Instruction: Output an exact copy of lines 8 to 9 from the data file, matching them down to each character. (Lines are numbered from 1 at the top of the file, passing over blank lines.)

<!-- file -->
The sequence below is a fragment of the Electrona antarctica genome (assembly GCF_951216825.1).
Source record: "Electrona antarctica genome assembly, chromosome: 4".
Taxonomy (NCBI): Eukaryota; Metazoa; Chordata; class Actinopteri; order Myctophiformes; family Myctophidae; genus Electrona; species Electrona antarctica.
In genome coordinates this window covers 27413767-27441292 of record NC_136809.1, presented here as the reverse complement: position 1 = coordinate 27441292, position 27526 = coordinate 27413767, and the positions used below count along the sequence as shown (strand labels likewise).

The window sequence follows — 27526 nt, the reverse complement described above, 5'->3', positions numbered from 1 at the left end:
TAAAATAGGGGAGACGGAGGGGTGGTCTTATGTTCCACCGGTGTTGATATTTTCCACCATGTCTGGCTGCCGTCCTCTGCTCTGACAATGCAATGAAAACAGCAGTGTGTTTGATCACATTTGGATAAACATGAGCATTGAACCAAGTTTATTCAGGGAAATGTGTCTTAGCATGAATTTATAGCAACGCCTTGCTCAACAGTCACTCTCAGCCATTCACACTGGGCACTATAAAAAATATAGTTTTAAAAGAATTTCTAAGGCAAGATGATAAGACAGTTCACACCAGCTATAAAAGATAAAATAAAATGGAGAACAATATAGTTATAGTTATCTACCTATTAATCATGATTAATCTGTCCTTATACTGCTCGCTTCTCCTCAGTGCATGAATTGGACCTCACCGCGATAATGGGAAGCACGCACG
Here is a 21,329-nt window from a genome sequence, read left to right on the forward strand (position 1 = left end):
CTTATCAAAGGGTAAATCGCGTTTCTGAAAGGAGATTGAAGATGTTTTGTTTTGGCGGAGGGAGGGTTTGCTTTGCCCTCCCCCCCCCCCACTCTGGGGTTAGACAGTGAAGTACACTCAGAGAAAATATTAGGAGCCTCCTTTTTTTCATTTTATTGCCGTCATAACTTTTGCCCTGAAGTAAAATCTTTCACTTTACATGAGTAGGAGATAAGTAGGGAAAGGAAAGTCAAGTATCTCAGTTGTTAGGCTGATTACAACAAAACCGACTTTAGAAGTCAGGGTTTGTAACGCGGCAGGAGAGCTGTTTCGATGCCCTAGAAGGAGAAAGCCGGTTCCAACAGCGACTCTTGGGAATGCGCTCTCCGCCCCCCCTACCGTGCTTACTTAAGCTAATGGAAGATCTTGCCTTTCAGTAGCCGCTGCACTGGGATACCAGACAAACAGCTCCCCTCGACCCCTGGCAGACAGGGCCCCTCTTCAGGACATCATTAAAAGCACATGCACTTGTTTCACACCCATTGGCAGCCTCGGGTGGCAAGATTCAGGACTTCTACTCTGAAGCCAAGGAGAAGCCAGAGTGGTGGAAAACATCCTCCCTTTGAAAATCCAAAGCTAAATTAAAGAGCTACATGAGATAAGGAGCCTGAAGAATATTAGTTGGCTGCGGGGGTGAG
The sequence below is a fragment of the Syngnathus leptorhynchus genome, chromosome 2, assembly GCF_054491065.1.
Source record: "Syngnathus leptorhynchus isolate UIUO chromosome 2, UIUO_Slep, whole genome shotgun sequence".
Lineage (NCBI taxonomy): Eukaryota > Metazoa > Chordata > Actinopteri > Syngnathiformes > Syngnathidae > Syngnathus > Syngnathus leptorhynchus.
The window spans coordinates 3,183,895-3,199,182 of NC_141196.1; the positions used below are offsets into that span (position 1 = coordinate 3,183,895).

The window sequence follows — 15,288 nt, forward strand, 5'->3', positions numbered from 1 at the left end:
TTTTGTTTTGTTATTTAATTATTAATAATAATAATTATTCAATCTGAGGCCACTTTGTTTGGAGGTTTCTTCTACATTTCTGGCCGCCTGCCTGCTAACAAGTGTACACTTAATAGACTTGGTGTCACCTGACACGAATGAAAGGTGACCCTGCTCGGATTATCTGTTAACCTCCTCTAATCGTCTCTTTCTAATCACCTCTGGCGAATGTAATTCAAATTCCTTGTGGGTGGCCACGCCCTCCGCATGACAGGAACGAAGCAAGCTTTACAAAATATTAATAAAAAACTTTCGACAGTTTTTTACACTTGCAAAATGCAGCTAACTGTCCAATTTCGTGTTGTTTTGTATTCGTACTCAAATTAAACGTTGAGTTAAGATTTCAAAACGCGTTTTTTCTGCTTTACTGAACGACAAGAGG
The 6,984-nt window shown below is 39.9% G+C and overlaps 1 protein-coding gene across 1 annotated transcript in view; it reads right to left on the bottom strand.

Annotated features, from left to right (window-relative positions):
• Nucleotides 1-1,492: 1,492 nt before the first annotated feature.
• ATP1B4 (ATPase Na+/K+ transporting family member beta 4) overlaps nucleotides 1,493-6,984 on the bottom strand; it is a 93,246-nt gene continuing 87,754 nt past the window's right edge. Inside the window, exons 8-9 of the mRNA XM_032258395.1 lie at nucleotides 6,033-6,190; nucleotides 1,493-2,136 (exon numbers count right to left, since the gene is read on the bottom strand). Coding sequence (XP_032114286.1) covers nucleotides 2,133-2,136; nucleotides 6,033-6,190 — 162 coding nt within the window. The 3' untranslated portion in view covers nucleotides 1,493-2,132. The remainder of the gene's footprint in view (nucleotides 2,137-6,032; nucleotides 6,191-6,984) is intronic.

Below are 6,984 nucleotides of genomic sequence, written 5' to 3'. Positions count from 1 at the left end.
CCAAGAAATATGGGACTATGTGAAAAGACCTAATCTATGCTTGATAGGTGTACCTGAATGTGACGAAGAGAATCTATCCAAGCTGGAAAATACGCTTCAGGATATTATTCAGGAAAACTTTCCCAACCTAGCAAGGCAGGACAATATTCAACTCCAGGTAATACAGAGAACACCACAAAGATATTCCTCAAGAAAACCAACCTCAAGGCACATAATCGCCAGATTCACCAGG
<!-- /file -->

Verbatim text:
CTTATCAAAGGGTAAATCGCGTTTCTGAAAGGAGATTGAAGATGTTTTGTTTTGGCGGAGGGAGGGTTTGCTTTGCCCTCCCCCCCCCCCACTCTGGGGTTAGACAGTGAAGTACACTCAGAGAAAATATTAGGAGCCTCCTTTTTTTCATTTTATTGCCGTCATAACTTTTGCCCTGAAGTAAAATCTTTCACTTTACATGAGTAGGAGATAAGTAGGGAAAGGAAAGTCAAGTATCTCAGTTGTTAGGCTGATTACAACAAAACCGACTTTAGAAGTCAGGGTTTGTAACGCGGCAGGAGAGCTGTTTCGATGCCCTAGAAGGAGAAAGCCGGTTCCAACAGCGACTCTTGGGAATGCGCTCTCCGCCCCCCCTACCGTGCTTACTTAAGCTAATGGAAGATCTTGCCTTTCAGTAGCCGCTGCACTGGGATACCAGACAAACAGCTCCCCTCGACCCCTGGCAGACAGGGCCCCTCTTCAGGACATCATTAAAAGCACATGCACTTGTTTCACACCCATTGGCAGCCTCGGGTGGCAAGATTCAGGACTTCTACTCTGAAGCCAAGGAGAAGCCAGAGTGGTGGAAAACATCCTCCCTTTGAAAATCCAAAGCTAAATTAAAGAGCTACATGAGATAAGGAGCCTGAAGAATATTAGTTGGCTGCGGGGGTGAG
The sequence below is a fragment of the Syngnathus leptorhynchus genome, chromosome 2, assembly GCF_054491065.1.